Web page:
With Spanish and English as official languages, the island is easy to navigate and doesn't pose major language barriers. As with any destination, we suggest to brush up on your speaking skills; it's just the polite thing to do.
The capital San Juan has a lot to offer visitors, from architecture, food and drink and beaches to good ol' shopping. The city is divided up into an old section, Old San Juan, known to locals as San Juan Vieja, and a newer area filled with resorts and high-end shopping, the Condado. San Juan Vieja is full of blue cobblestone streets, street vendors in the square, and little treasure for churches and restaurants.
The primary attraction is Castillo de San Cristobal, the Spanish fort built to ward off British pirates in the 17th century. Since it is run by the US Parks Service, the nominal fee is worth it and guided tours by park rangers mean you'll not miiss a bit of history. Not only is this a walk back into time, it is a great way to get a workout in a unique setting.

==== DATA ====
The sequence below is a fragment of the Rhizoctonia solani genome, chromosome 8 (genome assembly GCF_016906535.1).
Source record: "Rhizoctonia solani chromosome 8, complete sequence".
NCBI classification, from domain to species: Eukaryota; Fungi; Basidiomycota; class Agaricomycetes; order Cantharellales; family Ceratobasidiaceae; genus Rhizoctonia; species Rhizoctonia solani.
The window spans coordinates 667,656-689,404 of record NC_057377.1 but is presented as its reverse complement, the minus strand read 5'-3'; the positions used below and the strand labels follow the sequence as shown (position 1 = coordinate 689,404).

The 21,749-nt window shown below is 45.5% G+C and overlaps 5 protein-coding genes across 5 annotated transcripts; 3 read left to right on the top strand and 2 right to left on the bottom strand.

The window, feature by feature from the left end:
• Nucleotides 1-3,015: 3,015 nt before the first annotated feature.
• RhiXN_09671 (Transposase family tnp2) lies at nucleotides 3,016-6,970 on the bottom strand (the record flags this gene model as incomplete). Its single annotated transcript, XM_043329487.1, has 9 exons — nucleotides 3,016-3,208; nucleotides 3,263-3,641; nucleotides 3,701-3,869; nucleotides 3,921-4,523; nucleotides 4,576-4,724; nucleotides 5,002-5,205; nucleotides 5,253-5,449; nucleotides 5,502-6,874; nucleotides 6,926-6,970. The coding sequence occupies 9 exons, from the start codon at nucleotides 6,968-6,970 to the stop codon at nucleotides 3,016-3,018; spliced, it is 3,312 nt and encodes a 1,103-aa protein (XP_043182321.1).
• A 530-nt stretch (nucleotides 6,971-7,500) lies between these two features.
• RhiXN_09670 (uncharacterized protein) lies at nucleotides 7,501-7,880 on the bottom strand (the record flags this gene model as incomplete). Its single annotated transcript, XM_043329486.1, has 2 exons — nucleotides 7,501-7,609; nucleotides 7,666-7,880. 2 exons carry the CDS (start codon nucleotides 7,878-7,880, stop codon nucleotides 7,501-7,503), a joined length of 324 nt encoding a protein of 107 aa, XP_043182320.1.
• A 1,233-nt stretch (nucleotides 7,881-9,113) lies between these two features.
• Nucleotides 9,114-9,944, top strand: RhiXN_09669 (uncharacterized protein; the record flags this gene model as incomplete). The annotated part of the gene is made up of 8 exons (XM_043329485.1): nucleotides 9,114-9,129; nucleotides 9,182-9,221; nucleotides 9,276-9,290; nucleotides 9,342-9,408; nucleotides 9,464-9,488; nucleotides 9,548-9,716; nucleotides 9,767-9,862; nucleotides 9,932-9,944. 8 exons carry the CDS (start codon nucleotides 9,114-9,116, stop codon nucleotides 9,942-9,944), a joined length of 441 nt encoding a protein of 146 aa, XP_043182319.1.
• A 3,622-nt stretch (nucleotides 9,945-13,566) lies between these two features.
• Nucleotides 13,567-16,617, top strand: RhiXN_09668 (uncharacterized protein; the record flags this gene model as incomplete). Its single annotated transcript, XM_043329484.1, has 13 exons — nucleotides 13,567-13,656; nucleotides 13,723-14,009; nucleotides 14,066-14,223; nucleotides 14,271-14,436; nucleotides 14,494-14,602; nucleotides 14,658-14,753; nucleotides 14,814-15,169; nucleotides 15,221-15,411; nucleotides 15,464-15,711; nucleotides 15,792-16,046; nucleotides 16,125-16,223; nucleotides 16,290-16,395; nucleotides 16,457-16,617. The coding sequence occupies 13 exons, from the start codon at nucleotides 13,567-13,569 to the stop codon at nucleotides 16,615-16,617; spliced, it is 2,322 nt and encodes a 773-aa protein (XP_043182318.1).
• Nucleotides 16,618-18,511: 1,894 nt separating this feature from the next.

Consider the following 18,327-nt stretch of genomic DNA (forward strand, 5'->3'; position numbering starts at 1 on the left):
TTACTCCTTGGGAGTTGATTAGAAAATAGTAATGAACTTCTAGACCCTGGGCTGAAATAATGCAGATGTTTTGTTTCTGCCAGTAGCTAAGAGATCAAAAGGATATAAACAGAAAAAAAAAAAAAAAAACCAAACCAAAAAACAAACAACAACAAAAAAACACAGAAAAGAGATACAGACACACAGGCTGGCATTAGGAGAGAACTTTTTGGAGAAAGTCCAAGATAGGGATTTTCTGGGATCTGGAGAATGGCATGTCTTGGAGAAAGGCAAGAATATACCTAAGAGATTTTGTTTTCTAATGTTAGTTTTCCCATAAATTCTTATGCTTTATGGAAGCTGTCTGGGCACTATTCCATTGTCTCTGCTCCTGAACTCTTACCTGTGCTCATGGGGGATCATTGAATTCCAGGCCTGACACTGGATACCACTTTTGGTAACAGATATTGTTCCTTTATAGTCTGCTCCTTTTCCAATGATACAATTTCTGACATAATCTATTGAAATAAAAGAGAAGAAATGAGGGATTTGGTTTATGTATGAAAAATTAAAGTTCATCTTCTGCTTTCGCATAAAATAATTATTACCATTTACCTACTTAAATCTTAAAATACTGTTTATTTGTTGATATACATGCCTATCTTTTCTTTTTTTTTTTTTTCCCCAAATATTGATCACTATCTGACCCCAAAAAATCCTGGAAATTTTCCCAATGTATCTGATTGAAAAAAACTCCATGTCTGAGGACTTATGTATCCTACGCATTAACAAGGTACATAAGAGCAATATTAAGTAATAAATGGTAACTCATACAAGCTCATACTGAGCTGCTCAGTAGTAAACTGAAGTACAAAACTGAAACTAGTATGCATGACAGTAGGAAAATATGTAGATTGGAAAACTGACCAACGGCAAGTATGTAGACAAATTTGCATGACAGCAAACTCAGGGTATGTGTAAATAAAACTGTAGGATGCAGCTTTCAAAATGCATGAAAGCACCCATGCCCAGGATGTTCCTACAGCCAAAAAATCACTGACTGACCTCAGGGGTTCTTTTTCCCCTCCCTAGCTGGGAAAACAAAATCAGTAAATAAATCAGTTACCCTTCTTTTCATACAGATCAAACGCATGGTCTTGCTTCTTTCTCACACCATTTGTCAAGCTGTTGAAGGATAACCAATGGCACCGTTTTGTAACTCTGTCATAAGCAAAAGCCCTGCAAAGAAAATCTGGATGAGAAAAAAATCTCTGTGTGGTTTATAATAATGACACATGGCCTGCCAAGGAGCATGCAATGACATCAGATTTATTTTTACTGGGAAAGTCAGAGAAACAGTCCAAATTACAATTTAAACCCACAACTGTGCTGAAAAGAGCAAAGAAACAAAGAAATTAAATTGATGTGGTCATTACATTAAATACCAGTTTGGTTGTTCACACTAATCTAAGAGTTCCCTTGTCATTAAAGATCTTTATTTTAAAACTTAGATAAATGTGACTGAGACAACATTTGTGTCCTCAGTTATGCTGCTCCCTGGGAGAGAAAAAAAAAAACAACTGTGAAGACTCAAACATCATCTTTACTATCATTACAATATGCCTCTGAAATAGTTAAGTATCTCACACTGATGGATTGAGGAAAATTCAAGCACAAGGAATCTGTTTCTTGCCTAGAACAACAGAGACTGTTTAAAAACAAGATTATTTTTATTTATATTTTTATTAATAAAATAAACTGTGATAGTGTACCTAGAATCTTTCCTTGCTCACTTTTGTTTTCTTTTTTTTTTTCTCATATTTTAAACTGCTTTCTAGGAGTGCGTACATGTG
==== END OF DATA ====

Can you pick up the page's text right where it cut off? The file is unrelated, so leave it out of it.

After a tiring tour of the giant fort, El Convento is the place to cool off with an icy drink and a few plates of tapas. Originally a convent in the 17th century, the boutique hotel and restaurant will transport you to another world in another time.
For an out-of-town excursion, El Yunque will suit for a rainforest or coffee plantation tour. Just about an hour outside San Juan, it is the only tropical rain forest in the US Park System. For a diver paradise, Ponce is the place. Located on the south coast, the area boasts 'The Wall' an underwater delight.
When planning a trip, ensure you consider that the island is subject to a beating in hurricane season. If you do run into a rainy spell of weather, there's always Casa Bacardi, the famous rum distillery located across the bay!
[Photo: Rayme Gorniak for Jaunted]